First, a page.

President Donald Trump’s nominee for Justice Scalia’s former seat on the Supreme Court, Neil Gorsuch, on Wednesday called the President’s attacks on federal judges “disheartening” and “demoralizing.”
In a meeting with Connecticut Democratic Senator Richard Blumenthal, Gorsuch, who has tried to stay as silent as possible as most nominees do, reportedly took exception to Donald Trump a federal judge in Seattle who issued a restraining order against his executive order a “so-called judge.”
According to the Connecticut Democrat, “He said very specifically that they were demoralizing and disheartening and he characterized them very specifically that way.”
“I said they were more than disheartening and I said to him that he has an obligation to make his views clear to the American people, so they understand how abhorrent or unacceptable President Trump’s attacks on the judiciary are,” he added.
A spokesperson for Gorsuch confirmed to CNN that the judge did indeed expressed concern about Trump’s remarks during the meeting with Blumenthal.
NEWS: Blumenthal telling reporters Neil Gorsuch used the words "demoralizing" & "disheartening" to describe Trump's attacks on judiciary
— Ashley Killough (@KilloughCNN) February 8, 2017
Gorsuch spox Ron Bonjean confirms SCOTUS nom called Trump's "so-called judge" tweet "disheartening" & "demoralizing" in convo w/ Blumenthal
— Jeremy Diamond (@JDiamond1) February 8, 2017
“Behind closed doors closed doors, Judge Gorsuch expressed disappointment with President Trump’s attacks on the judiciary, but a Supreme Court Justice must prove that he has the courage and independence to stand up to a President in public. I asked Judge Gorsuch to make that statement publicly, and he declined,” Blumenthal said in a later statement.
“If he wants the American people to believe that he is truly independent, Judge Gorsuch must tell them in no uncertain terms that President Trump’s attacks are not just disappointing – they are abhorrent and destructive to our Constitutional system – and he must condemn them publicly.”
James Robart, the judge who Trump attacked was appointed by former President George W. Bush and confirmed by a 99-0 vote in the U.S. Senate in 2004. Trump tweeted about Judge Robart’s nationwide injunction against his executive order on Saturday, calling him a “so-called judge,” and said that his ruling was “ridiculous and will be overturned.”
The opinion of this so-called judge, which essentially takes law-enforcement away from our country, is ridiculous and will be overturned!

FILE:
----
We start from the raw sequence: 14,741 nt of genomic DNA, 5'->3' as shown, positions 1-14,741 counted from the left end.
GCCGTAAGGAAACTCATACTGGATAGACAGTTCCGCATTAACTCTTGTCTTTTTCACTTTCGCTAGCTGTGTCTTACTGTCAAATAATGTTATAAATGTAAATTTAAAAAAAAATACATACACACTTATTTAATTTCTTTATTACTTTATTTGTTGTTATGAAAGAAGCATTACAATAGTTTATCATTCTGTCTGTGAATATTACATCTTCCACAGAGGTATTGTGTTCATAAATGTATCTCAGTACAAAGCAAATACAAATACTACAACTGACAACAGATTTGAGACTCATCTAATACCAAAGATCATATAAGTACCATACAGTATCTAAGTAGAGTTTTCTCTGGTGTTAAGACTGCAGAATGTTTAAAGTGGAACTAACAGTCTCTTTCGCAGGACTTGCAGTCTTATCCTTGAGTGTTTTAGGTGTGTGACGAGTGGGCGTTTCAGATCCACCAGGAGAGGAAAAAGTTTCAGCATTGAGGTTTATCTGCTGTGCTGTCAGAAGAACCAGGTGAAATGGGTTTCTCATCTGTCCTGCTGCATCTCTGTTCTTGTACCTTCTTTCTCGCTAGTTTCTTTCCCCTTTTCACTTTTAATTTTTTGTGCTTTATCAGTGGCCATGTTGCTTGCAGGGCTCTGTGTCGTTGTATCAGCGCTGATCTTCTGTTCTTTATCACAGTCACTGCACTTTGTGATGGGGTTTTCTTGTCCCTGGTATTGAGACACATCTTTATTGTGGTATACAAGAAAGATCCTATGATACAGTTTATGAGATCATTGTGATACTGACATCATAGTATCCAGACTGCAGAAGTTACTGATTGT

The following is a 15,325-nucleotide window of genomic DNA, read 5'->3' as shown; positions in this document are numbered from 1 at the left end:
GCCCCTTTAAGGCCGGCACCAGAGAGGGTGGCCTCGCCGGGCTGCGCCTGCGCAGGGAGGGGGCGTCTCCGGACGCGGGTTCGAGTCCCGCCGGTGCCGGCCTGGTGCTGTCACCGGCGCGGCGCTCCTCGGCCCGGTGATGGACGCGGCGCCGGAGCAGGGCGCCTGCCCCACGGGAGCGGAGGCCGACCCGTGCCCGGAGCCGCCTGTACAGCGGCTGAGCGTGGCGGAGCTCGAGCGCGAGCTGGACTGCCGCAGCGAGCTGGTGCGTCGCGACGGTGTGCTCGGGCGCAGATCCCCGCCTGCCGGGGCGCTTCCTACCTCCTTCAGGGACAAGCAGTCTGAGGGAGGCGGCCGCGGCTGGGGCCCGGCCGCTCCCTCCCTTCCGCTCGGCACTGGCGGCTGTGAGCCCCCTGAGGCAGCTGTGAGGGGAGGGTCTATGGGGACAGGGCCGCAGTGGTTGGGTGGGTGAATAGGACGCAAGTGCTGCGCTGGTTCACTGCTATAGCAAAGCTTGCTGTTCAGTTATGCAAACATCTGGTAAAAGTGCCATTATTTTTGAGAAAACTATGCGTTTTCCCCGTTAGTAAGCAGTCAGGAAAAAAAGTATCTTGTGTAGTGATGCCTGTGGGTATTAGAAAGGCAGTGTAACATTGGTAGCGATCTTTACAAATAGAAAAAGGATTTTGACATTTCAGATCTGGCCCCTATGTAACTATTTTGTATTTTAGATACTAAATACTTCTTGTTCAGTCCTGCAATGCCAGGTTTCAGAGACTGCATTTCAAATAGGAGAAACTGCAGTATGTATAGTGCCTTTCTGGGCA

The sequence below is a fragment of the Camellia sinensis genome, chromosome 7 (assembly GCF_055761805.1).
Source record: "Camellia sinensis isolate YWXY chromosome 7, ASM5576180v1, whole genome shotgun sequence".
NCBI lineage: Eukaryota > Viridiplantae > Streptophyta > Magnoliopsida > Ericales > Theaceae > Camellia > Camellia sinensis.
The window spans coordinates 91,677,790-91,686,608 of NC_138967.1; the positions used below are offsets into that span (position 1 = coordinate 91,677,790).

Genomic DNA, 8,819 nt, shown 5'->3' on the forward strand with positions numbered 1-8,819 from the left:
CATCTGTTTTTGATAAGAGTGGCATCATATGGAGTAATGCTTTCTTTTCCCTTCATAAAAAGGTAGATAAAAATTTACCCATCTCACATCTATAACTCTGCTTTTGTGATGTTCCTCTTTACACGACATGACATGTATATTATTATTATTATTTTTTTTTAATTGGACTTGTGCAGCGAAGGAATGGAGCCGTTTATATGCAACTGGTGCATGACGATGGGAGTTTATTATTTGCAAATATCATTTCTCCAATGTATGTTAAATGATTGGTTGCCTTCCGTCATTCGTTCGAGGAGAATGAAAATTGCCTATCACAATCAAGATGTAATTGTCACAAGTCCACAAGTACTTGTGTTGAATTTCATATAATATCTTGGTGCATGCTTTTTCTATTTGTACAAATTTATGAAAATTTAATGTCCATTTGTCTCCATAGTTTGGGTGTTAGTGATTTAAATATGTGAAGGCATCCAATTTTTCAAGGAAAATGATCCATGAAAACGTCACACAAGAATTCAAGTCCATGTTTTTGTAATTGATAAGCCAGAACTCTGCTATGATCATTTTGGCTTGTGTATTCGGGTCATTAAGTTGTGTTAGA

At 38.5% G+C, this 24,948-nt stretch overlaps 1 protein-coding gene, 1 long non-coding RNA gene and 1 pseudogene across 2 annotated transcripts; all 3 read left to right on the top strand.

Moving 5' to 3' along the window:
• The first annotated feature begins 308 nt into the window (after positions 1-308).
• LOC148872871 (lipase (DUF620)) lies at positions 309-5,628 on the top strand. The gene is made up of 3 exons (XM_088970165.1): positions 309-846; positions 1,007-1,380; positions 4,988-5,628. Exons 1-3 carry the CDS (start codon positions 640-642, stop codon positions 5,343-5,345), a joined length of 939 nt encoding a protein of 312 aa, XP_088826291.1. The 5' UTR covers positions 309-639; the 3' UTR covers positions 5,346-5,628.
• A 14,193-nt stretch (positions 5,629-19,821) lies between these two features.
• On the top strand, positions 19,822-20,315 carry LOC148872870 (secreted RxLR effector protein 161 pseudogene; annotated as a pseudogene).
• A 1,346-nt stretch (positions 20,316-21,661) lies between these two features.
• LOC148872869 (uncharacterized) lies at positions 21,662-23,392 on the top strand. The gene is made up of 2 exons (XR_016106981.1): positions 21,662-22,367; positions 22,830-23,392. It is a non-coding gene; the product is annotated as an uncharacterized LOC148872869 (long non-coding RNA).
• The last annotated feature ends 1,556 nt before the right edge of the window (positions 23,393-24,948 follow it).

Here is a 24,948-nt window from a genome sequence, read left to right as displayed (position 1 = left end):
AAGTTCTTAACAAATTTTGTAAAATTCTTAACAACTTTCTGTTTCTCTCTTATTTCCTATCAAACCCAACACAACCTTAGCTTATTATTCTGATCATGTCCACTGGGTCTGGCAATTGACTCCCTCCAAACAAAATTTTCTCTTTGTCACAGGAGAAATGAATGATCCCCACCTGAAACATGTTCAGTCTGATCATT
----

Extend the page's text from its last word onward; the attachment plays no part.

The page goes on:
— Donald J. Trump (@realDonaldTrump) February 4, 2017
On Wednesday, in a speech before the conference of Major Cities Chiefs Association in Washington D.C., Trump escalated his attacks, this time going after the three judge appellate panel that is considering his executive order now.
“I don’t want to call a court biased, so I won’t call it biased,” he said at the conference of Major Cities Chiefs Association in Washington D.C. “Courts seem to be so political and it would be so great for our justice system if they could read a statement and do what’s right.”
He continued to vent frustration at the legal arguments made by the judges and attorneys on both sides — including those who represent him from the Department of Justice — even reading for the audience a portion of the immigration law that he believes supports his executive order which suspends the U.S. refugee program and immigrants trying to enter the United States from seven predominantly Muslim countries.
Trump said that the law gives him broad powers to control who enters and leaves the U.S. “A bad high school student would understand this. Anybody would understand this,” he said.
“They were talking about things that just had nothing to do with this,” he said referring to the judges’ questions on the legal obstacles and requirements for both sides.
“But I have to be honest that if these judges wanted to, in my opinion, help the court in terms of respect for the court, they do what they should be doing,” he continued. “It’s so sad.”
Trump even bragged about the wording of his executive order calling it “so simple and so beautifully written, and so perfectly written.”